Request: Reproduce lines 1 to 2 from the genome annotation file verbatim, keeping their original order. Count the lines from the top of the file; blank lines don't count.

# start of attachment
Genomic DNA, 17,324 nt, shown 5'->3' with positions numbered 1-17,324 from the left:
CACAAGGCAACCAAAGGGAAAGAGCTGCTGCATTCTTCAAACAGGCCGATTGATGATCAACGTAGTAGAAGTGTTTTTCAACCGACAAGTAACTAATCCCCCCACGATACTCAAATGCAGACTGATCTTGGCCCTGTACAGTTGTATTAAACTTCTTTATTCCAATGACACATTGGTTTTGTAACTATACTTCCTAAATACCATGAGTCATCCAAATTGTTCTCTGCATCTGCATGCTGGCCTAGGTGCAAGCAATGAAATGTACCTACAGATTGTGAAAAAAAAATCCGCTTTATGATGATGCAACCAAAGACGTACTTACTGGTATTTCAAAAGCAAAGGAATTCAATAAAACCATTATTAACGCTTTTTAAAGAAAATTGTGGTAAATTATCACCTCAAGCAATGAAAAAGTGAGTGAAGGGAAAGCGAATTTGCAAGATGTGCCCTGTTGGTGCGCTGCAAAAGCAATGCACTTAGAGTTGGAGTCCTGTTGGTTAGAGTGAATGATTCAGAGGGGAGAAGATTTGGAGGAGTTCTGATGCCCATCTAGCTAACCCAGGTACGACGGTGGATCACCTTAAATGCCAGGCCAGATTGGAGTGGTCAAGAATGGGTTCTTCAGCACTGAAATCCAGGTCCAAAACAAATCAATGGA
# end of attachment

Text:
Genomic DNA, 17,324 nt, shown 5'->3' with positions numbered 1-17,324 from the left:
CACAAGGCAACCAAAGGGAAAGAGCTGCTGCATTCTTCAAACAGGCCGATTGATGATCAACGTAGTAGAAGTGTTTTTCAACCGACAAGTAACTAATCCCCCCACGATACTCAAATGCAGACTGATCTTGGCCCTGTACAGTTGTATTAAACTTCTTTATTCCAATGACACATTGGTTTTGTAACTATACTTCCTAAATACCATGAGTCATCCAAATTGTTCTCTGCATCTGCATGCTGGCCTAGGTGCAAGCAATGAAATGTACCTACAGATTGTGAAAAAAAAATCCGCTTTATGATGATGCAACCAAAGACGTACTTACTGGTATTTCAAAAGCAAAGGAATTCAATAAAACCATTATTAACGCTTTTTAAAGAAAATTGTGGTAAATTATCACCTCAAGCAATGAAAAAGTGAGTGAAGGGAAAGCGAATTTGCAAGATGTGCCCTGTTGGTGCGCTGCAAAAGCAATGCACTTAGAGTTGGAGTCCTGTTGGTTAGAGTGAATGATTCAGAGGGGAGAAGATTTGGAGGAGTTCTGATGCCCATCTAGCTAACCCAGGTACGACGGTGGATCACCTTAAATGCCAGGCCAGATTGGAGTGGTCAAGAATGGGTTCTTCAGCACTGAAATCCAGGTCCAAAACAAATCAATGGA